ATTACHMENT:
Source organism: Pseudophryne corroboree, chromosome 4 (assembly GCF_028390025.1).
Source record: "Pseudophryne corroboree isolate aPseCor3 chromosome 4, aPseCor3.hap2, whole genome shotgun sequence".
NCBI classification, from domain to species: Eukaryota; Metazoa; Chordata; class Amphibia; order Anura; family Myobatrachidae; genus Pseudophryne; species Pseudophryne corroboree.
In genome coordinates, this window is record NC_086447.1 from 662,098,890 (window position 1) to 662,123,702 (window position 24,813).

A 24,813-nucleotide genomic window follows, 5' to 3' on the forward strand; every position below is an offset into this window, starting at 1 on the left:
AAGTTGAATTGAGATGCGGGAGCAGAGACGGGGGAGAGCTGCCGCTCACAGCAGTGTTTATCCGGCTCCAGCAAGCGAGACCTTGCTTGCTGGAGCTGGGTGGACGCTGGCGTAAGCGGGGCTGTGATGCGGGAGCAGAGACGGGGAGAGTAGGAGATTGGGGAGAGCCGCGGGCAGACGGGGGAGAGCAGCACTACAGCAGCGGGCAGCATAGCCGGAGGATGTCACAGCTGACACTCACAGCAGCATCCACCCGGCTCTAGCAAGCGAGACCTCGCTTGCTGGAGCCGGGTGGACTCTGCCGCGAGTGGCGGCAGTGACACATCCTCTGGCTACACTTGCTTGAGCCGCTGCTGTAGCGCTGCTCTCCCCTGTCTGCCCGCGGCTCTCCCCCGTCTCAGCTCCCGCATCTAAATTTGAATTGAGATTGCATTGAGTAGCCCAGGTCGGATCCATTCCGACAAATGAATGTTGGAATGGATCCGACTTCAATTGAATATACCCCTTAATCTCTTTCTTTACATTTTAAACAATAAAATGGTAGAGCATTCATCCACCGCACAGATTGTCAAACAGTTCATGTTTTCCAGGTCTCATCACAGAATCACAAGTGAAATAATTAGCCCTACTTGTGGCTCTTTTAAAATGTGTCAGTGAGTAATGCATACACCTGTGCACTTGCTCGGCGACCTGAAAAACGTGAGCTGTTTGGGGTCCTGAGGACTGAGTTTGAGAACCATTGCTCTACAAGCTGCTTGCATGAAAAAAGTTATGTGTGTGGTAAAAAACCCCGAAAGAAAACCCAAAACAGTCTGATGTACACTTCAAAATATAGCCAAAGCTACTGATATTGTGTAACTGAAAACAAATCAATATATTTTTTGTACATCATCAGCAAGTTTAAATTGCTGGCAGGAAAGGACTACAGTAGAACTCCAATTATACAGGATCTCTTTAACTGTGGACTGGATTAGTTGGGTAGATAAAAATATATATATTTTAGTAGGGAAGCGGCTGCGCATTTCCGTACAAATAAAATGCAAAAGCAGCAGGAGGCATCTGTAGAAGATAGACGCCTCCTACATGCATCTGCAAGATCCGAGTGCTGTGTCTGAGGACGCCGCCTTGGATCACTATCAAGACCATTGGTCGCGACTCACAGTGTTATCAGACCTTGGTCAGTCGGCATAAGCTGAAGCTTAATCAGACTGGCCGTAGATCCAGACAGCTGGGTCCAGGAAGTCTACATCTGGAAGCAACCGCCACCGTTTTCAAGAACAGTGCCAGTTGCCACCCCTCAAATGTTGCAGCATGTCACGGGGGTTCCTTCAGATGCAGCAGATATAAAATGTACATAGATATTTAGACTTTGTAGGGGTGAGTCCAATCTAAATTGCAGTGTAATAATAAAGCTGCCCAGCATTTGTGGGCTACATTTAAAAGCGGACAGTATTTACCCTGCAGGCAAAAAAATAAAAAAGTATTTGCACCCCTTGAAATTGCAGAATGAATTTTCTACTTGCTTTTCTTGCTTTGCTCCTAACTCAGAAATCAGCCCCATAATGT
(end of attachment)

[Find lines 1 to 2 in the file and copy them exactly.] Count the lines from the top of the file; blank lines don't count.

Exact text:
Source organism: Pseudophryne corroboree, chromosome 4 (assembly GCF_028390025.1).
Source record: "Pseudophryne corroboree isolate aPseCor3 chromosome 4, aPseCor3.hap2, whole genome shotgun sequence".